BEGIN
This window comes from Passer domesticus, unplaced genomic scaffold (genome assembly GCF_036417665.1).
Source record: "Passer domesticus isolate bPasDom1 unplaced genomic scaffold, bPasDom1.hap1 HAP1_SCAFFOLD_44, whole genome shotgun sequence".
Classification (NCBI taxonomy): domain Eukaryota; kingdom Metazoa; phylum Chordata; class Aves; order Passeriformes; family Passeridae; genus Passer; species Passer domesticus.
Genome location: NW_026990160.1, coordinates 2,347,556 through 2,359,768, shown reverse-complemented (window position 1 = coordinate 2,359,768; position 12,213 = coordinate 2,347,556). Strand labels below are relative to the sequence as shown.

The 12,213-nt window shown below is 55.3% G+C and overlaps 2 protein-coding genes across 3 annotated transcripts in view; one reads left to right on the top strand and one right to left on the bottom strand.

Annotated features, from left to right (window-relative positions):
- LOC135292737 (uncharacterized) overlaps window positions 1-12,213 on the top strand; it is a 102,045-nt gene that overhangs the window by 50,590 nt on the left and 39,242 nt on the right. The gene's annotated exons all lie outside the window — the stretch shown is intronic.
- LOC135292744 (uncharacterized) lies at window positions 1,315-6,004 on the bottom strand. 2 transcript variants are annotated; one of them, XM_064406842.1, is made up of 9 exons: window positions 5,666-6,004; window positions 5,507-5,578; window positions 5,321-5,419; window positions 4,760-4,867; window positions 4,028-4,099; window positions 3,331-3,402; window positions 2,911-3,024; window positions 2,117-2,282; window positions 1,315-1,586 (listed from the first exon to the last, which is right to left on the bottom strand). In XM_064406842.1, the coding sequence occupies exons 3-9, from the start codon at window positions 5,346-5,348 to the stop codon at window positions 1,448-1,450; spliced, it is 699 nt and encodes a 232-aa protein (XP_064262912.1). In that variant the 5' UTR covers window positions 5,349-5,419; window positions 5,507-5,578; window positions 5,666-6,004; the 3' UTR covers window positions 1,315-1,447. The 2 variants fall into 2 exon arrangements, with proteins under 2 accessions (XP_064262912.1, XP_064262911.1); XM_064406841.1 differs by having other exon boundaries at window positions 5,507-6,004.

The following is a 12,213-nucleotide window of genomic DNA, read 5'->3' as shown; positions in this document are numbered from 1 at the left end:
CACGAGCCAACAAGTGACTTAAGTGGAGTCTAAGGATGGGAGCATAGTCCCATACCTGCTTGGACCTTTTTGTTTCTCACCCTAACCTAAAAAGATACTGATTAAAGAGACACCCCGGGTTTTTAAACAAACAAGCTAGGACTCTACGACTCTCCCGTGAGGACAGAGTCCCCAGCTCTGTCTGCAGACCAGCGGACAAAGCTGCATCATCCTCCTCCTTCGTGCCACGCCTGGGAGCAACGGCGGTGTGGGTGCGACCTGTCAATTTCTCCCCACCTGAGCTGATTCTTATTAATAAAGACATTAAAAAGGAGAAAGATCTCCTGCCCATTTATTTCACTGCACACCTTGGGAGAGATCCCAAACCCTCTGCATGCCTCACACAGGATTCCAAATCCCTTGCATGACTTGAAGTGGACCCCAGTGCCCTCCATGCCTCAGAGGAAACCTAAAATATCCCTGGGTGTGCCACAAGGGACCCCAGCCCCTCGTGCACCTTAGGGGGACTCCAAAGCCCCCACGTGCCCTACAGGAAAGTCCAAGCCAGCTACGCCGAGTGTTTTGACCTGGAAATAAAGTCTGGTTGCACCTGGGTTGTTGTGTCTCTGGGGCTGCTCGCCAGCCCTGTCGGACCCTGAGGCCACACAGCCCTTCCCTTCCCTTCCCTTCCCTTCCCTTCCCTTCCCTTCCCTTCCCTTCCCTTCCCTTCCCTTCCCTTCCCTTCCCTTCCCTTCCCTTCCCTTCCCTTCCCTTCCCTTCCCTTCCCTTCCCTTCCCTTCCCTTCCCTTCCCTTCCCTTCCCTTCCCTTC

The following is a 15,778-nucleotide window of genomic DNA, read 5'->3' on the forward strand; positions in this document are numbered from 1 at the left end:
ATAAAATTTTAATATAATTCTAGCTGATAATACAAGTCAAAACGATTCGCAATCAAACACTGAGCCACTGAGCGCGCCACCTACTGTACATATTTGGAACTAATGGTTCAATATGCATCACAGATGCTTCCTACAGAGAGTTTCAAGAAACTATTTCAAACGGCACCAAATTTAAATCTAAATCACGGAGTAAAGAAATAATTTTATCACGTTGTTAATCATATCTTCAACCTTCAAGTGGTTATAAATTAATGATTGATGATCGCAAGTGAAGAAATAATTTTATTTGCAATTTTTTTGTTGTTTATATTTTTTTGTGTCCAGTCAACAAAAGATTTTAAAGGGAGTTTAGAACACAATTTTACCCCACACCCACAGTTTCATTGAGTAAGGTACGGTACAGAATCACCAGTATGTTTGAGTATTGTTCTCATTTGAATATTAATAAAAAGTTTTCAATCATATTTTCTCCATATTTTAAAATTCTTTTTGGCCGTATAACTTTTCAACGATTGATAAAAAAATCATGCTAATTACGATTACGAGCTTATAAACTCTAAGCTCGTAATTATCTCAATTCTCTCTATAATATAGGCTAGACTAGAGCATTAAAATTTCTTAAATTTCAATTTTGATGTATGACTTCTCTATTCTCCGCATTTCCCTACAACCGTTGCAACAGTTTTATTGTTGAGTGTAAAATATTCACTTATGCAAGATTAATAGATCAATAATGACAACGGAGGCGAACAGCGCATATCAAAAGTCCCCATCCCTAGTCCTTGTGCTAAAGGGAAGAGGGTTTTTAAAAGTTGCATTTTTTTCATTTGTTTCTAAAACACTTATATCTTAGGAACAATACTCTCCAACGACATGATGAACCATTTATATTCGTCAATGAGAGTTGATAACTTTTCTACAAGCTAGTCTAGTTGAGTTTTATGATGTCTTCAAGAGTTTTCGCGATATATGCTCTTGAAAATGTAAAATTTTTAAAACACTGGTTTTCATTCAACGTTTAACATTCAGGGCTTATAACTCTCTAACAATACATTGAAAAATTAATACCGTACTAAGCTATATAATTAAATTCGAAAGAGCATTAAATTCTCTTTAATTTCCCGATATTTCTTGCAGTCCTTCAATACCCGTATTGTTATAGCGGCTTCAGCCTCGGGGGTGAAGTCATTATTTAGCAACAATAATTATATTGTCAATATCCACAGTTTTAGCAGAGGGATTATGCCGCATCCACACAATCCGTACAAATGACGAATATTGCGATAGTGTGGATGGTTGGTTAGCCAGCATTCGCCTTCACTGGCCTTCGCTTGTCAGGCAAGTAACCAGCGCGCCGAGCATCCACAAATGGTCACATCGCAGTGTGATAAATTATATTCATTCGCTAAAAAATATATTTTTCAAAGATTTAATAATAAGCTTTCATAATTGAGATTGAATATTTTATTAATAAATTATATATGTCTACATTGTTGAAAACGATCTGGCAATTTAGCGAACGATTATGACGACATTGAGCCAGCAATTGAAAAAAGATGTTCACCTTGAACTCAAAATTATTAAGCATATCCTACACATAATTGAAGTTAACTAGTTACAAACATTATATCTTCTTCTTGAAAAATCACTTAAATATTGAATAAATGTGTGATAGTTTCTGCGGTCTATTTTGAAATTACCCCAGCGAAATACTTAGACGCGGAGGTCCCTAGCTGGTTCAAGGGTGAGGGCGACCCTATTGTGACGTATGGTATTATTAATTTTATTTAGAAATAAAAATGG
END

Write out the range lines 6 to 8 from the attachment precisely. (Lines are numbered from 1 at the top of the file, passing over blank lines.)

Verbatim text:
Annotated features, from left to right (window-relative positions):
- LOC135292737 (uncharacterized) overlaps window positions 1-12,213 on the top strand; it is a 102,045-nt gene that overhangs the window by 50,590 nt on the left and 39,242 nt on the right. The gene's annotated exons all lie outside the window — the stretch shown is intronic.
- LOC135292744 (uncharacterized) lies at window positions 1,315-6,004 on the bottom strand. 2 transcript variants are annotated; one of them, XM_064406842.1, is made up of 9 exons: window positions 5,666-6,004; window positions 5,507-5,578; window positions 5,321-5,419; window positions 4,760-4,867; window positions 4,028-4,099; window positions 3,331-3,402; window positions 2,911-3,024; window positions 2,117-2,282; window positions 1,315-1,586 (listed from the first exon to the last, which is right to left on the bottom strand). In XM_064406842.1, the coding sequence occupies exons 3-9, from the start codon at window positions 5,346-5,348 to the stop codon at window positions 1,448-1,450; spliced, it is 699 nt and encodes a 232-aa protein (XP_064262912.1). In that variant the 5' UTR covers window positions 5,349-5,419; window positions 5,507-5,578; window positions 5,666-6,004; the 3' UTR covers window positions 1,315-1,447. The 2 variants fall into 2 exon arrangements, with proteins under 2 accessions (XP_064262912.1, XP_064262911.1); XM_064406841.1 differs by having other exon boundaries at window positions 5,507-6,004.